See also: moneyball


English Wikipedia has an article on:

Alternative forms




After the 2003 book by business journalist Michael Lewis; from money +‎ ball.





Moneyball (uncountable)

  1. (baseball) Baseball management relying on sabermetrics.
    • 2009 August 7, Tom Kuntz, “‘Moneyball’ Is in a Slump”, in NYTimes Idea of the Day Blog[1]:
      Sure, the Florida Marlins and some others have a shot, but the “Moneyball” approach — using spreadsheets and unconventional thinking to fell baseball’s rich Goliaths — seems to have been co-opted by the big guys themselves.
    • 2011 September 2, “The ‘Moneyball’ Effect: Are Sabermetrics Good for Sports?”, in The Atlantic[2]:
      Sure, statistical analysis has changed baseball's front offices for the better. A little. But most things haven't changed. The Red Sox version of Moneyball, after all, includes lots and lots of money, and there's nothing new there.
    • 2013 June 20, John Bridgeland, Peter Orszag, “Can Government Play Moneyball?”, in The Atlantic[3]:
      The moneyball formula in baseball—replacing scouts’ traditional beliefs and biases about players with data-intensive studies of what skills actually contribute most to winning—is just as applicable to the battle against out-of-control health-care costs.
  2. (by extension) The application of advanced analytics to any domain in order to improve outcomes.
    • 2011 October 5, John Sides, “The Moneyball of Campaign Advertising (Part 1)”, in The New York Times[4]:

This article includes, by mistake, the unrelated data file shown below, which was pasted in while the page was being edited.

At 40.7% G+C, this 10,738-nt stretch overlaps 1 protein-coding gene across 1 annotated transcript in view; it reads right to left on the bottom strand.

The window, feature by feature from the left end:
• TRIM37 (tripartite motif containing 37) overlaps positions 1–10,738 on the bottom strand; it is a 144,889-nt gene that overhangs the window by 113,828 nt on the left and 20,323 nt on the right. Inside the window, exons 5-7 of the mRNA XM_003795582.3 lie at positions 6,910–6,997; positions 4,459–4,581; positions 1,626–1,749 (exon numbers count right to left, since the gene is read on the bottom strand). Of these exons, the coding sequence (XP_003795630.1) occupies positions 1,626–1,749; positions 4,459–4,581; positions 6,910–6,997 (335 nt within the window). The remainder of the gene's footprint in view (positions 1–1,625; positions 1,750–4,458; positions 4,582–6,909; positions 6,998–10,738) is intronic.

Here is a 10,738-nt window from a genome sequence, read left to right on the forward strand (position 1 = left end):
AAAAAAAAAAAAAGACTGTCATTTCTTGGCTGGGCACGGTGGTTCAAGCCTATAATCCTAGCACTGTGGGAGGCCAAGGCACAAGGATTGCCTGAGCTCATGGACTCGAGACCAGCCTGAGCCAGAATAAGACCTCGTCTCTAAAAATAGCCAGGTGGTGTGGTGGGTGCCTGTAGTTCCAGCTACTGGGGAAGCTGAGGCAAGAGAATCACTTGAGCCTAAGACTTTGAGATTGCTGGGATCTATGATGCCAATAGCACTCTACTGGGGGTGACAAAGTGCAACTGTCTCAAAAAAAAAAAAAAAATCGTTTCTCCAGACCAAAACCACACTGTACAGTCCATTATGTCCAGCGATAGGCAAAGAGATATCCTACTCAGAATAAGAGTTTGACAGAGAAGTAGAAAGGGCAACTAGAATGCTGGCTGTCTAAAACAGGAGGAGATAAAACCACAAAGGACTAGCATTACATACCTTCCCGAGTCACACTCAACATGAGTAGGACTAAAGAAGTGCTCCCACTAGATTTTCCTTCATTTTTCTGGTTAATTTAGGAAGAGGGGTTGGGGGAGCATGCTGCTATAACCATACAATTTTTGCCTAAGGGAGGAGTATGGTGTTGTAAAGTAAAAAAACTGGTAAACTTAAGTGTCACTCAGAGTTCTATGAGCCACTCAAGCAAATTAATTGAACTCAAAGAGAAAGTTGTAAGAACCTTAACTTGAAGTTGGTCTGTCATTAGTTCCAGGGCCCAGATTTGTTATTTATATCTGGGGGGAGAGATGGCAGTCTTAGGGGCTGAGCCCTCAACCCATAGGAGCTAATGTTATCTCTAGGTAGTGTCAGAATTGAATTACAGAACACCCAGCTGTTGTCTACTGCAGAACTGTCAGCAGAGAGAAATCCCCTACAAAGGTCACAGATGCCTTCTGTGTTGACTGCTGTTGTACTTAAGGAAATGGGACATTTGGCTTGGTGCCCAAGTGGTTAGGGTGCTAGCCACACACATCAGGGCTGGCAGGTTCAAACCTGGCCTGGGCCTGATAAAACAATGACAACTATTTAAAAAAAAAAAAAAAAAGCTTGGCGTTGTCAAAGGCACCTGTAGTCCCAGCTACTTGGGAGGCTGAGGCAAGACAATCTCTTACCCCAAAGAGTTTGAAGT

Campaigns are spending a lot of money, but they are not playing Moneyball.
    • 2012, Patrick Mayock, “Bill Marriott shines in primetime spotlight”, in[5], archived from the original on 2013-04-19:
      The technical savvy on display was enough to show any guest that there’s more—a lot more—to the hotel business than the front desk and housekeeping. As host Wapner said, “It’s moneyball for hotels.”
    • 2015 April 2, Jeremy N. Smith, “When ‘Moneyball’ Meets Medicine”, in The New York Times[6], →ISSN:
      Now people everywhere can bring “Moneyball” to medicine. A few months after releasing their global numbers in The Lancet, the same scientists supplied the underlying figures for 187 nations.
    • 2017 November 13, Derek Thompson, “Why Amazon Thinks You Want to Watch a ‘Lord of the Rings’ TV Show (or Five)”, in The Atlantic[7]:
      For years, Amazon seemed to employ a Moneyball approach to media, spreading its bets across less-than-stellar intellectual properties.